The Ugly

Sin is ugly and this film depicts the depravity of man. There’s no hiding it. Aronofsky is the master of making dark films such as Black Swan. As the Biblical account states, “And the Lord was sorry he had made man,” and he begins again with Noah and his family. Parts of it remind me of Waterworld, the 1995 futuristic film where the earth is covered with water.

As Christians we can make this ugly, by boycotting the movie due to the artistic interpretations that at times goes over the edge and voice our convictions.  Or we can take a different approach.

Ila (Emma Watson), Noah’s daughter; Photo Courtesy of Paramount Pictures.

This film is so magnificent in so many ways.  It’s destined to be a blockbuster that everyone will be talking about at the water cooler. Phil Cooke and Jerry Johnson suggest that we as Christians be ready to talk to people about the Biblical themes which are found throughout this first rate film and use it as a tool to reach others for Christ. I never thought I would see the story of Noah, which has been mocked by so many for years, on the big screen in such a powerful way.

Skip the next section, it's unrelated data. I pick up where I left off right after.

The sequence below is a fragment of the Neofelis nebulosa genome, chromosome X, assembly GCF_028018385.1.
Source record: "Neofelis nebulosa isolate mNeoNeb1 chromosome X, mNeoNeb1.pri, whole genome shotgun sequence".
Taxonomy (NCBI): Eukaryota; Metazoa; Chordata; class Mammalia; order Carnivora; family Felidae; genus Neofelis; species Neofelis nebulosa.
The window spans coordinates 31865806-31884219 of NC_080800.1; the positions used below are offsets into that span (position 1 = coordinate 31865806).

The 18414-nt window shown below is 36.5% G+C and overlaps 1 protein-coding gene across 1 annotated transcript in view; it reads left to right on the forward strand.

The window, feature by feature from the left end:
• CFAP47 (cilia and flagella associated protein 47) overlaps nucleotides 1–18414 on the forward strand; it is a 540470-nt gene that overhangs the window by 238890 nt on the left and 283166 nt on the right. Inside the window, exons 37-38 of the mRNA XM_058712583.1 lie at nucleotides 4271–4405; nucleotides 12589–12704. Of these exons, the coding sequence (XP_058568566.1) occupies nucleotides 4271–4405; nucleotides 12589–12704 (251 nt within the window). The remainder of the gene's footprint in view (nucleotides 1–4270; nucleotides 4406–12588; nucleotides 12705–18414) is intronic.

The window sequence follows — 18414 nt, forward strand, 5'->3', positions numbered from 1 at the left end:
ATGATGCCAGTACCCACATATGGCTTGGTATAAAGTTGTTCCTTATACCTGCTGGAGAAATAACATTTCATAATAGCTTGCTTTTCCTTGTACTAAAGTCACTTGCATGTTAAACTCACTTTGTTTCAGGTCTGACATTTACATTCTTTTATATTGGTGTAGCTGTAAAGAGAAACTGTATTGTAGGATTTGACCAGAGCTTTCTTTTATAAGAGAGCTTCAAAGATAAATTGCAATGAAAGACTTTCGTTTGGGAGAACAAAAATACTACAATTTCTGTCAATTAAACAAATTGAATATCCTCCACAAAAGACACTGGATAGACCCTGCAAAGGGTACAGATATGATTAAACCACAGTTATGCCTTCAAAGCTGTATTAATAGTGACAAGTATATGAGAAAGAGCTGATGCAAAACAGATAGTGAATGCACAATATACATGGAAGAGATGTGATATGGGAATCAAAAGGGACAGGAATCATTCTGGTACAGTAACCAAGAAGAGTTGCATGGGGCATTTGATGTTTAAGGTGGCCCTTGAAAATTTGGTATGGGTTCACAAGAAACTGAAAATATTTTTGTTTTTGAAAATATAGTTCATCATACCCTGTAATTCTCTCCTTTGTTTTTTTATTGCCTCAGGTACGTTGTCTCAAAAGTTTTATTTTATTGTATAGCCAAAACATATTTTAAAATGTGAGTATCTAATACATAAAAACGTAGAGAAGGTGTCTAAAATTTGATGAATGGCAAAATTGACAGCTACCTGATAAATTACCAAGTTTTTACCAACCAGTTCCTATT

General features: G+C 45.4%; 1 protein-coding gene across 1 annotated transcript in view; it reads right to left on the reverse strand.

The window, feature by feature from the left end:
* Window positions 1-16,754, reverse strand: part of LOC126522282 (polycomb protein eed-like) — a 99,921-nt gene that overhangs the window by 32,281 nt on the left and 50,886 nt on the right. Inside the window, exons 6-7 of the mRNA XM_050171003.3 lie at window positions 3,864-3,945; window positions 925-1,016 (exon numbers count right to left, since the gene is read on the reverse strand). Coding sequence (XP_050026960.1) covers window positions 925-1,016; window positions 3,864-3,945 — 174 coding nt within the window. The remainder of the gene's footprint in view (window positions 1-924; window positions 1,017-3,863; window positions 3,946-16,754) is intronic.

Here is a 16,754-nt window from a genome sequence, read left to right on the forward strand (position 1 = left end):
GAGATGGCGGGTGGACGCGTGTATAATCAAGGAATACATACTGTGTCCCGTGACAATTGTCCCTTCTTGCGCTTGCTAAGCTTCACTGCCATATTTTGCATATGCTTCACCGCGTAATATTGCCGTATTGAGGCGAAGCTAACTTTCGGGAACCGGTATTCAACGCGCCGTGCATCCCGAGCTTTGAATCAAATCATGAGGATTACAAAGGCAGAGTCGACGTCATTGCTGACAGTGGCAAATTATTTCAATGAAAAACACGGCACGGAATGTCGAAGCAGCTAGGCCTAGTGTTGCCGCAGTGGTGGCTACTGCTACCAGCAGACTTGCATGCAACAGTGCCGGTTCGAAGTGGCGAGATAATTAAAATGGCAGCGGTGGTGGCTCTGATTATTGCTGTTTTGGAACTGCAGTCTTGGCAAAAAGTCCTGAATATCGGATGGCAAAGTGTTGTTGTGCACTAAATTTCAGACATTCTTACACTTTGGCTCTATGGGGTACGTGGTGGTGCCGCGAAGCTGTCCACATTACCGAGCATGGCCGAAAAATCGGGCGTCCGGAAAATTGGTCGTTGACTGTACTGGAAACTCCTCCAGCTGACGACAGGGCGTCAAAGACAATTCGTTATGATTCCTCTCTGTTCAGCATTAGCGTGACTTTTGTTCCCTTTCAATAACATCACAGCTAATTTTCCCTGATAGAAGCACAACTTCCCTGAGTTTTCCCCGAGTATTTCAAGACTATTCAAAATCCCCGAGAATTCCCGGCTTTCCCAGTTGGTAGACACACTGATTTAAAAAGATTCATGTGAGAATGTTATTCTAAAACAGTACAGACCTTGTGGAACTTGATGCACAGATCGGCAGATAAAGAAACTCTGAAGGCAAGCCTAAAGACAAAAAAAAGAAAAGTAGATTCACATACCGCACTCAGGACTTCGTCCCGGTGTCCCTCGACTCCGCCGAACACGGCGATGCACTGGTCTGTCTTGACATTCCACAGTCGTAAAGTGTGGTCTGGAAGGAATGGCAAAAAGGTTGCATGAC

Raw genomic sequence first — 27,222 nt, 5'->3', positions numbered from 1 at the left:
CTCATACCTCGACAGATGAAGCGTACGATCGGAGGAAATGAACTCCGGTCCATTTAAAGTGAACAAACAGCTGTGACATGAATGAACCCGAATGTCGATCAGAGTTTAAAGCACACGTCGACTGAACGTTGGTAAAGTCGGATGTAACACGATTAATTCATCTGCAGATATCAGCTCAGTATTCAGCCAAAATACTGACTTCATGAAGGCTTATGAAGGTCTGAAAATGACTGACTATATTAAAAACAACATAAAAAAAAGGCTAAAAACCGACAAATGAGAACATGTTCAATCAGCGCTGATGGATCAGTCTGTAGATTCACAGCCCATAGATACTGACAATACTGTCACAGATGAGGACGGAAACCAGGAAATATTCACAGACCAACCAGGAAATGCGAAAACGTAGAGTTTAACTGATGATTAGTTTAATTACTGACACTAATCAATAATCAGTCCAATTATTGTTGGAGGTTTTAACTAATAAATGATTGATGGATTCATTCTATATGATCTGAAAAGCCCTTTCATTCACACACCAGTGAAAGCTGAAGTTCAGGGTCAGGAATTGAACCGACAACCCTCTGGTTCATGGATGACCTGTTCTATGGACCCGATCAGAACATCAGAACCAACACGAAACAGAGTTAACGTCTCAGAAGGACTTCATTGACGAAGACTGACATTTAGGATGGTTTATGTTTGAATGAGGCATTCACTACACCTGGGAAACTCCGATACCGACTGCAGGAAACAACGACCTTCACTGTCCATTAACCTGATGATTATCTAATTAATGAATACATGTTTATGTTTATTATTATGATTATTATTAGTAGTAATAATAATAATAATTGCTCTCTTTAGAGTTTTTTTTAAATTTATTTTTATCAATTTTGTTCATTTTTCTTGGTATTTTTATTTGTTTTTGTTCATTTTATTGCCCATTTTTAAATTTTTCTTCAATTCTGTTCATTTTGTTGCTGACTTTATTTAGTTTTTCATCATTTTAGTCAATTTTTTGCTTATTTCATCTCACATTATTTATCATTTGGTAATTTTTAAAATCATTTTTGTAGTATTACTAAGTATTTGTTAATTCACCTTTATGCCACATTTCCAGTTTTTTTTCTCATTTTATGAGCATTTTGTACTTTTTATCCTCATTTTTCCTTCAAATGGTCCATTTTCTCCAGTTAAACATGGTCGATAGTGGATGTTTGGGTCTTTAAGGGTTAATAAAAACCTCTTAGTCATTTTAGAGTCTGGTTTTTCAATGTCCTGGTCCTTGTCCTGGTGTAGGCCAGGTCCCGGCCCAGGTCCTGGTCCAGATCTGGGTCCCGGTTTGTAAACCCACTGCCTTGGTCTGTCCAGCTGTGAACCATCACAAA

As president of the NRB, Dr. Johnson is sending a letter to Paramount, which says, “We are grateful Paramount wants to make Biblical theme movies, but we recommend that you post a disclaimer that it is an adaptation.” Because that it is.

 

Have you seen the trailer for this talked-about film? Check out Noah – Official Trailer

Do you want to read more of the buzz around Noah? Read another view on the controversial movie in Noah: An Open Letter to Hollywood